The Shah (who was forced into exile in Egypt with his family for the rest of his life) and many his leading cronies paid the price for their own wrong doing shortly after the 1979 revolution.

After the revolution, human rights groups estimated the number of casualties suffered by protesters and prisoners of the new system to be several thousand. The first to be executed were members of the old system – senior generals, followed by over 200 senior civilian officials, as punishment and to eliminate the danger of a coup d’État. Brief trials lacking defense attorneys, juries, transparency or opportunity for the accused to defend themselves, were held by revolutionary judges such as Sadegh Khalkhali, the Sharia judge. By January 1980 "at least 582 persons had been executed." Among those executed was Amir Abbas Hoveida, former Prime Minister of Iran.

Between January 1980 and June 1981, when Bani-Sadr was impeached, at least 900 executions took place, for everything from drug and sexual offenses to "corruption on earth," from plotting counter-revolution and spying for Israel to membership in opposition groups. In the 12 months following that Amnesty International documented 2,946 executions, with several thousand more killed in the next two years according to the anti-government guerillas People's Mujahedin of Iran.

Analysis Of An Iranian Forum

The courts of the current regime in Iran might very well entertain such a suit as a violation of Iranian law, but would be hard pressed to enforce the claim. So, no criminal remedy would be possible given the unavailability of the defendants. Any civil or criminal money judgment or fine would in all probability be effectively impossible to satisfy short of an act of war against the United States.

In practice, any court judgment in this situation would be indistinguishable from a unilateral political act.

Also, even in the Iranian courts, entertaining a suit such as this one would require the current regime to claim continuity of regime with the one deposed in 1953. But, the political theory of the current Iranian state under the 1979 constitution (as amended), is that its authority rests upon the religious edicts of Islam and a referendum of the Iranian people, and not upon the 1953 constitution.

The Iranian Revolution of 1979 was a revolution against secular government generally and not merely the Shah. The preamble to the 1979 constitution specifically disavows both regimes as Wikipedia paraphrases:

The constitution begins by stating that the "anti-despotic movement for constitutional government [1906-1911], and anti-colonialist movement for the nationalization of petroleum" in 1950s failed because of lack of religious coloring thereunder. Moreover, the "central axis" of the theocracy shall be Quran and hadith.

Preamble further states: "The Assembly of Experts for Constitution...fram[ed] the Constitution...[after input] by the government...with the hope that this century will witness the establishment of a universal holy government and the downfall of all others."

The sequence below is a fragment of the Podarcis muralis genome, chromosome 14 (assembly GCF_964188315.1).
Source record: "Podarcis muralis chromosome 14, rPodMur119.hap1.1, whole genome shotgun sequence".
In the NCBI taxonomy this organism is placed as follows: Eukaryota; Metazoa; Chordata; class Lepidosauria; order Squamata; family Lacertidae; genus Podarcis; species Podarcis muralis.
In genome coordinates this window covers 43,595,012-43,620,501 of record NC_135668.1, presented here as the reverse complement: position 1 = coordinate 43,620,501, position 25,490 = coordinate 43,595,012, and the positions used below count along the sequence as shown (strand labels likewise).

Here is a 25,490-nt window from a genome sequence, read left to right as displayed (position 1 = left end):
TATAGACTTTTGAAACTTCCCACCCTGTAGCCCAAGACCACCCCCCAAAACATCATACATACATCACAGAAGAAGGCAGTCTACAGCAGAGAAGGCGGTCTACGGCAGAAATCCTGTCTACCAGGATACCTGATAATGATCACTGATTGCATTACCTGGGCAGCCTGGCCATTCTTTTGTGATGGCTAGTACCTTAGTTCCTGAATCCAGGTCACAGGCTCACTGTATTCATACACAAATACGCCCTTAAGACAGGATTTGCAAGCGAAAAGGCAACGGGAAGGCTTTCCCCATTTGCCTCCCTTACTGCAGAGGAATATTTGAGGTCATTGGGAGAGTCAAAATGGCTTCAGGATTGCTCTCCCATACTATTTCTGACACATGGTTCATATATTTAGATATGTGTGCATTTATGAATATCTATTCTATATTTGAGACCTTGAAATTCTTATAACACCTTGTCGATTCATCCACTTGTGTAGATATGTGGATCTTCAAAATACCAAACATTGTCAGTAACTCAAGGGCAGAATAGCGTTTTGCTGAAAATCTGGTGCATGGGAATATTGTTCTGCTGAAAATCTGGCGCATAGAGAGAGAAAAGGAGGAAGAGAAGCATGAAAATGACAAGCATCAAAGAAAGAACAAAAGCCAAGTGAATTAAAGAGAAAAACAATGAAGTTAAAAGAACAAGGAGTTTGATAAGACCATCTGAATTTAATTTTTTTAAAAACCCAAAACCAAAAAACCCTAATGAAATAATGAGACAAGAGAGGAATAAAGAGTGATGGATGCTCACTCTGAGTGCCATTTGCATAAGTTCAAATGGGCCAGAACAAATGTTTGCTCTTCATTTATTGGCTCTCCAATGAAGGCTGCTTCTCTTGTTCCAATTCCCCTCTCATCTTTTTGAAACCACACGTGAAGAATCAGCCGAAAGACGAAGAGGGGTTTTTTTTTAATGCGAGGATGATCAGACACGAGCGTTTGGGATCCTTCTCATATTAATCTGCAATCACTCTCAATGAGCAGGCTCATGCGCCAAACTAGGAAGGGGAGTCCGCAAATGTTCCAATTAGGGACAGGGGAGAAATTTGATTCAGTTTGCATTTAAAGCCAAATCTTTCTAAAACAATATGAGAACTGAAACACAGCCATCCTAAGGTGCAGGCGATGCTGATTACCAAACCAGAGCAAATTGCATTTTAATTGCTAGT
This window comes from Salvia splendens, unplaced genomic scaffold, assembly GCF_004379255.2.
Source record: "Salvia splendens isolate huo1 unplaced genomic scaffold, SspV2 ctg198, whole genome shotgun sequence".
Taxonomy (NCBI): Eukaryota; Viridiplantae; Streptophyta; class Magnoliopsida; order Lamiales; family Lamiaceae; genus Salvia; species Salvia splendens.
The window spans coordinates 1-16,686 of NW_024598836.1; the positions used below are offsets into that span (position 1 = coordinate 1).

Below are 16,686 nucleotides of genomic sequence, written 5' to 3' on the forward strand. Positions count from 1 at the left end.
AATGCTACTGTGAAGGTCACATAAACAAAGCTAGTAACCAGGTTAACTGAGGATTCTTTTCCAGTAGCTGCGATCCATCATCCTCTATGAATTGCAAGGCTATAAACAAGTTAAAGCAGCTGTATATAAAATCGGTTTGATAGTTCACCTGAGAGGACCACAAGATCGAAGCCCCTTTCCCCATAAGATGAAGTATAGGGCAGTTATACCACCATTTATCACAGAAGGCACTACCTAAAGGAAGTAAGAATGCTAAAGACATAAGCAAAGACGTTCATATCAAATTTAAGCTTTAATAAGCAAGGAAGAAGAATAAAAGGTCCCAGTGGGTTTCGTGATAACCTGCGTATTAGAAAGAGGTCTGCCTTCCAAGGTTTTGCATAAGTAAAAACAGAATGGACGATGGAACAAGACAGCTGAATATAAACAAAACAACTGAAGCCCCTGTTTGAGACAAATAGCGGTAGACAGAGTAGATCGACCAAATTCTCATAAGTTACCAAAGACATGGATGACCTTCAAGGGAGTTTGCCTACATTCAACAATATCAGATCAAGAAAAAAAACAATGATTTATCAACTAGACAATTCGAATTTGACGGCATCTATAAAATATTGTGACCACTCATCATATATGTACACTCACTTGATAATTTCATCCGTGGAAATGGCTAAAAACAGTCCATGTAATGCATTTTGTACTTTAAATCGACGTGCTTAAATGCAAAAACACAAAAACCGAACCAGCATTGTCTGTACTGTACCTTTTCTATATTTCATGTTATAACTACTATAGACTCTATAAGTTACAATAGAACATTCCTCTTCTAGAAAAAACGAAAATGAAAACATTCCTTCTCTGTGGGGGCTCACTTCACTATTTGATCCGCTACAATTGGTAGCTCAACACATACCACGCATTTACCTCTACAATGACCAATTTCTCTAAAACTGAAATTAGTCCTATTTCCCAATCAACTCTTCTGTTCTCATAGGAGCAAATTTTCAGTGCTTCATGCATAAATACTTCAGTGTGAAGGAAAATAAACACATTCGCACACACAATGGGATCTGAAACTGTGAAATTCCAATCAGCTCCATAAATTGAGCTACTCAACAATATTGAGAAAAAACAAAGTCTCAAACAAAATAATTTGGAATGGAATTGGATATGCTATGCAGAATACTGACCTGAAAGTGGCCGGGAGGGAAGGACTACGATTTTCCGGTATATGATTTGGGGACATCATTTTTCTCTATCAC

Also, the revolutionary doctrines of the 1979 revolution, while condemning the U.S. for supporting the Shah's regime, did not particular focus on the illegitimacy of the coup. So, there is no internal reason for Iranian courts to focus on this hook.

It is also plausible that treaties between the current regime of Iran and the U.S. would pre-empt this suit, although I do not have a comprehensive knowledge of those treaties. At a minimum, entering into multiple treaties could be construed as a waiver of any such claims, even if claims arising out of the 1953 coup were not expressly mentioned. The most recent treaty between the U.S. and Iran was entered into in 2015.

  • What if the US doesn't veto, say, out of the goodness of their leader's heart? Could the UN condemn the US to pay a fine? – sgf Jun 19 '17 at 23:58
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    @sgf The bottom line is that the UN cannot force the US to do anything that it is not wiling to do. It may have the power of shame, but not compulsion. And, it is hard to call such a mechanism "law". – ohwilleke Jun 20 '17 at 3:33
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    @ohwilleke The UN Security Council can mandate the use of force against a member country. Obviously that involves a) the US failing to veto the use of force against it; b) finding nations that are willing to actually use force against the US. – Martin Bonner supports Monica Jun 20 '17 at 7:58
  • What's the UN going to do if the US refuses to pay? Send us a strongly worded letter? Condemn US? They are powerless to enforce it. Unless they can guilt trip US into paying them its not going to happen. – Rujikin Jun 20 '17 at 14:06
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    @MartinBonner The U.S. agreeing to a resolution calling for the use of force against it by failing to veto the resolution, followed by finding nations willing to do so is so profoundly counterfactual that it doesn't bear serious consideration. The U.S. could also voluntarily nuke NYC with its own weapons as penance for its myriad historical wrongs, but it isn't any more likely to do that. – ohwilleke Jun 20 '17 at 18:13